By  on July 30, 2007

Allen Questrom has another project: Deb Shops Inc.

Questrom has been tapped as non-executive chairman of the 75-year-old Philadelphia-based juniors chain, which was acquired Friday by Lee Equity Partners for about $395 million. The announcement of the deal confirmed a WWD report July 3 that Deb Shops was up for sale.

And Questrom has big plans for the 337-store chain. He said Lee Equity, where he is a senior adviser, is eager to expand the company and also will be pursuing additional opportunities in retail as well as in the insurance, consumer goods, entertainment and health care sectors.

"I always loved the juniors business," said Questrom. "There is an opportunity to grow it because everybody is focusing on the contemporary business. Juniors is always unique and always changing."

Deb Shops operates specialty apparel stores under the Deb and Tops 'N Bottoms names. The chain posted $327 million in sales last year. The company has a strong balance sheet, is known for its high-low pricing and recently has boosted plus-size merchandise so that it's sold in about one-third of the stores.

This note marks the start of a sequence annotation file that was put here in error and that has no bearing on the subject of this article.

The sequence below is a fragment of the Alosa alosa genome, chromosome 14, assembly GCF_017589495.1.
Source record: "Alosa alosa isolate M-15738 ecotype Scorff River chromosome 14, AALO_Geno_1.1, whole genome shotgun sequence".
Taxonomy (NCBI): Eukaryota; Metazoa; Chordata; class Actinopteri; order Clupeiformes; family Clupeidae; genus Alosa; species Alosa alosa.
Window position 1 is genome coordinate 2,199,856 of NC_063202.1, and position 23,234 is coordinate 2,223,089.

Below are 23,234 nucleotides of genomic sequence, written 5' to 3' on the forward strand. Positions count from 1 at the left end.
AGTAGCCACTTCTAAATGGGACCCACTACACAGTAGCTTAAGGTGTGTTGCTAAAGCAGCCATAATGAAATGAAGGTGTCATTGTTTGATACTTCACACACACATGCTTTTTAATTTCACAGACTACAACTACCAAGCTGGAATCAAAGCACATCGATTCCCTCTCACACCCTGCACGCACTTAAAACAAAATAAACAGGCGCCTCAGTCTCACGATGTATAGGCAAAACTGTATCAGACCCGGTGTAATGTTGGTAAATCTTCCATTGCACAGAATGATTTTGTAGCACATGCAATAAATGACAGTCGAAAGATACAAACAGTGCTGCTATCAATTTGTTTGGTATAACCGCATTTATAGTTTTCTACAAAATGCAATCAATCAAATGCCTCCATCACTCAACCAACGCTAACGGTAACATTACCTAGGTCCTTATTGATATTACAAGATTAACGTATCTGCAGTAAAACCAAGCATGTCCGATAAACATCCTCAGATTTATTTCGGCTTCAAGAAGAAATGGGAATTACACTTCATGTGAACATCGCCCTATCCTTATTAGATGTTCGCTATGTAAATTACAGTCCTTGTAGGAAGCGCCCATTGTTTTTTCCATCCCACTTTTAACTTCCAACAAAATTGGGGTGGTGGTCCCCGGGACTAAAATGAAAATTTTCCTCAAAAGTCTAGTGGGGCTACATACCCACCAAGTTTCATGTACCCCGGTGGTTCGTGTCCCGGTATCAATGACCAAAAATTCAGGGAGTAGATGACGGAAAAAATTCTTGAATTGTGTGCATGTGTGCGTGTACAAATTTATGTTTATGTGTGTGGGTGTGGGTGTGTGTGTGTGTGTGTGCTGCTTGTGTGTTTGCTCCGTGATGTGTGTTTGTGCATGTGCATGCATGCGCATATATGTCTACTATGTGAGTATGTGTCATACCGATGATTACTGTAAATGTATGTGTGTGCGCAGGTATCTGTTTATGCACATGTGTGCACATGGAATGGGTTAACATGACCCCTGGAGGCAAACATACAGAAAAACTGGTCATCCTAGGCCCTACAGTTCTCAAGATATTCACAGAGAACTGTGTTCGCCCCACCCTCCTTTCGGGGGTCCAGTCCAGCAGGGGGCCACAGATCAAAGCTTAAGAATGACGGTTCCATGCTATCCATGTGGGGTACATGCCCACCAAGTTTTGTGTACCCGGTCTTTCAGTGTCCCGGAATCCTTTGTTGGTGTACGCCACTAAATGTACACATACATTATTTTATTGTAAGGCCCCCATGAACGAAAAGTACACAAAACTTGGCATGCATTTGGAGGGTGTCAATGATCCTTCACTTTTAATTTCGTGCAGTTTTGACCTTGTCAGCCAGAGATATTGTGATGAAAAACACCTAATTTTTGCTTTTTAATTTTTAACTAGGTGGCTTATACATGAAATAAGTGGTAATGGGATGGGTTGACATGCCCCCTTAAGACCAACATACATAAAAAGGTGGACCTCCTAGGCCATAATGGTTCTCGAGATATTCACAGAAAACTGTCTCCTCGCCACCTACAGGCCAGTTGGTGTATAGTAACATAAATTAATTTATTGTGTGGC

Questrom said Deb Shops, which is concentrated in the Northeast but is spread across 42 states, has particularly good growth potential in Florida, Texas and California, where the brand has either a minor presence or no presence at all. In addition, Questrom noted a high percentage of those who shop Deb Shops are Hispanic, the fastest-growing demographic group in the U.S.

He characterized juniors as "a very competitive" apparel segment. "But Deb Shops is differentiated by its fashionable, value-oriented merchandise and strong positioning with junior regular and plus-size customers," added Questrom. "We look forward to growing the company's already-strong customer base and continuing to roll out its plus-size merchandise offering."

Nonetheless, the 67-year-old Questrom's new role at Deb Shops might raise some eyebrows, given that he's taken on much larger retail enterprises as the former chief executive of J.C. Penney, Federated Department Stores and Barneys New York. He's also on the Wal-Mart board, and his name perennially has surfaced when there has been speculation regarding major retail executive vacancies.

Deb Shops was 66 percent owned by insiders, including several senior executives who have been with the store for years and are of retirement age.

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